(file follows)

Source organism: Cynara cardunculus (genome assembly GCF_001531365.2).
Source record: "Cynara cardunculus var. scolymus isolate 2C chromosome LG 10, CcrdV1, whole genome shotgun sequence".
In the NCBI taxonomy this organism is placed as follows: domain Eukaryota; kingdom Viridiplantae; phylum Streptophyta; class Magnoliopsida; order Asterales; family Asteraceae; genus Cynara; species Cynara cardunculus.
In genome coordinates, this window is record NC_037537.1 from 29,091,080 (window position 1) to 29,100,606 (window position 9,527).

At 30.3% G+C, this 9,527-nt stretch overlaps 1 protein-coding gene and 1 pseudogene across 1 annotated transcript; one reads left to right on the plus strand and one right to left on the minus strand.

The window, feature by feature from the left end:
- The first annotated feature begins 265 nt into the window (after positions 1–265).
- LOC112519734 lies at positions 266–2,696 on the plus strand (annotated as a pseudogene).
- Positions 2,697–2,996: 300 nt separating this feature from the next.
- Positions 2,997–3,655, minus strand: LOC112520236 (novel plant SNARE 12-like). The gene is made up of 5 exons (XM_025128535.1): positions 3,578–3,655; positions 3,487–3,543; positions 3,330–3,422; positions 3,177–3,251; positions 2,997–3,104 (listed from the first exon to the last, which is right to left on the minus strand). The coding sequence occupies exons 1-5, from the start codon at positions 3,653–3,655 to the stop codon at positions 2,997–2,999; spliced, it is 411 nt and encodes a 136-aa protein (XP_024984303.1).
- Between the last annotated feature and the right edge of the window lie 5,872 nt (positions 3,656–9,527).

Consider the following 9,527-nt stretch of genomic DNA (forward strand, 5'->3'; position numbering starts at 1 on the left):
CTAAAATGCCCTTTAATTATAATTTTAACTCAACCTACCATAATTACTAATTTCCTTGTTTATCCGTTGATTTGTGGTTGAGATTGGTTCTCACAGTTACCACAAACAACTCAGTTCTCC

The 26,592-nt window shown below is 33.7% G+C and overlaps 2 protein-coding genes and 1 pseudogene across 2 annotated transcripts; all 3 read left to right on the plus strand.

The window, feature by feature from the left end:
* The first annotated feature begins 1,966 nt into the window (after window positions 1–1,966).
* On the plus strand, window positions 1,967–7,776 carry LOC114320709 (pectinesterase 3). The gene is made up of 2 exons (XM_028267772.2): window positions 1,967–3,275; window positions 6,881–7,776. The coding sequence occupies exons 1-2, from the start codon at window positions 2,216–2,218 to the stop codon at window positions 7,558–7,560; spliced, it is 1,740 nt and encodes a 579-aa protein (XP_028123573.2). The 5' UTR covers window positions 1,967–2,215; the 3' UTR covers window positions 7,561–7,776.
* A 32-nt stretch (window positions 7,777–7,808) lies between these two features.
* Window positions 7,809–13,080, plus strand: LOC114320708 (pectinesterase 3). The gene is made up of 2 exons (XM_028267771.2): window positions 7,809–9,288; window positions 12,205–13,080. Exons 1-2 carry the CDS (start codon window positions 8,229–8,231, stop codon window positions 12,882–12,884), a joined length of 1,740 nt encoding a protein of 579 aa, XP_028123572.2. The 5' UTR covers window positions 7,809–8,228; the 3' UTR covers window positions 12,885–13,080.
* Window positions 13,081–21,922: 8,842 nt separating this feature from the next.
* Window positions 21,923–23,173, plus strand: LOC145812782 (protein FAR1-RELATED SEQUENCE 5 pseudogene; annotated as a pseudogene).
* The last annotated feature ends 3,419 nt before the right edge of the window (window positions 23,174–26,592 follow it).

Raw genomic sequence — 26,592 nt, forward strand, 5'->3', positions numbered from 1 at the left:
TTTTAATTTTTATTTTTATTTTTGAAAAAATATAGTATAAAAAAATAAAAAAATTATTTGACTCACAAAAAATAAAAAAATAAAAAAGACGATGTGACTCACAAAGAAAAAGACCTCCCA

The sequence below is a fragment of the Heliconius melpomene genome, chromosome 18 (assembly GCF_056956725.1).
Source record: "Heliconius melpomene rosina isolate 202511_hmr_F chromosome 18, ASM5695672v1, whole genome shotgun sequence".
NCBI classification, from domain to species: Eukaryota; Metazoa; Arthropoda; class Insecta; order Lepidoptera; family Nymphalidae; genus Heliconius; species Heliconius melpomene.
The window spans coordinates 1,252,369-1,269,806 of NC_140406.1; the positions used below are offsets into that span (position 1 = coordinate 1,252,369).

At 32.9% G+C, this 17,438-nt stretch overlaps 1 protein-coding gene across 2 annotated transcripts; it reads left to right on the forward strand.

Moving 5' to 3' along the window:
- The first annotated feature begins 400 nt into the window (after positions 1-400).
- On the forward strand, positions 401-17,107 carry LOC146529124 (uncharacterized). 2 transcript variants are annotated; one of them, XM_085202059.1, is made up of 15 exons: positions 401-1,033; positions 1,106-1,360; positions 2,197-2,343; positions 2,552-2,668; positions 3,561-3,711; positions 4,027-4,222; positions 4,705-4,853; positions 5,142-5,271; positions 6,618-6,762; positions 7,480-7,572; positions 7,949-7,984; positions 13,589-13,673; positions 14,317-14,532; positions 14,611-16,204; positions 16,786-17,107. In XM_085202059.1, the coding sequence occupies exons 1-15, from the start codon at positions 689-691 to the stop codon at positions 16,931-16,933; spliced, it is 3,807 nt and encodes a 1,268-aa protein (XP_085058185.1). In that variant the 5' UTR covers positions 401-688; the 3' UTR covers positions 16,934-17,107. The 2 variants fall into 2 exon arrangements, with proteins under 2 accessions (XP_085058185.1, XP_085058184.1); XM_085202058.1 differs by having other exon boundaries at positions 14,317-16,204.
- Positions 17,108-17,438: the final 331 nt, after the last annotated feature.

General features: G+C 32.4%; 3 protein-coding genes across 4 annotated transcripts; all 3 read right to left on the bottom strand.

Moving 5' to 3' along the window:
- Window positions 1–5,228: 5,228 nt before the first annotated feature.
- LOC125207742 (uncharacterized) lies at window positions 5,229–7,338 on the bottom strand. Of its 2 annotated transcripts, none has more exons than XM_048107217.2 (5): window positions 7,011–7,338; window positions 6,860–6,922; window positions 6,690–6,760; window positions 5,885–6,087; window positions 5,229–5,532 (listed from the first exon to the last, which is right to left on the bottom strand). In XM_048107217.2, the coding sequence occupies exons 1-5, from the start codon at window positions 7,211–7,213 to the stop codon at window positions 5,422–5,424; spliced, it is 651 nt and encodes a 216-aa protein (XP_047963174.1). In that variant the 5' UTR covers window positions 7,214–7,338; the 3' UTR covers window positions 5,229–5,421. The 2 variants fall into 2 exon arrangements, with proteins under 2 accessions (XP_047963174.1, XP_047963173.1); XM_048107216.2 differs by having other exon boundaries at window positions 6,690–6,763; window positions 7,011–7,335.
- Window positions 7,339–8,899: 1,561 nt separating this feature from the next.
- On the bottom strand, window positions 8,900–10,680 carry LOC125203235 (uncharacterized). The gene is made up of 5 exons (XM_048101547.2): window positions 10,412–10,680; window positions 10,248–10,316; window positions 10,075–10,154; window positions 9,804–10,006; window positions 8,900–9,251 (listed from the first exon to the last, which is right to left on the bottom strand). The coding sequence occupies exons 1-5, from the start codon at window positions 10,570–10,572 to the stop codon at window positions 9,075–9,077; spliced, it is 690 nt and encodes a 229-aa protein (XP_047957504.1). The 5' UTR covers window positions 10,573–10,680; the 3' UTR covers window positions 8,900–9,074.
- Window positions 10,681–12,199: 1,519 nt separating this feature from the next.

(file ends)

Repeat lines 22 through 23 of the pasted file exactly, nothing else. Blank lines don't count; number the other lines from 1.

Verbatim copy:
* The last annotated feature ends 3,419 nt before the right edge of the window (window positions 23,174–26,592 follow it).

Raw genomic sequence — 26,592 nt, forward strand, 5'->3', positions numbered from 1 at the left: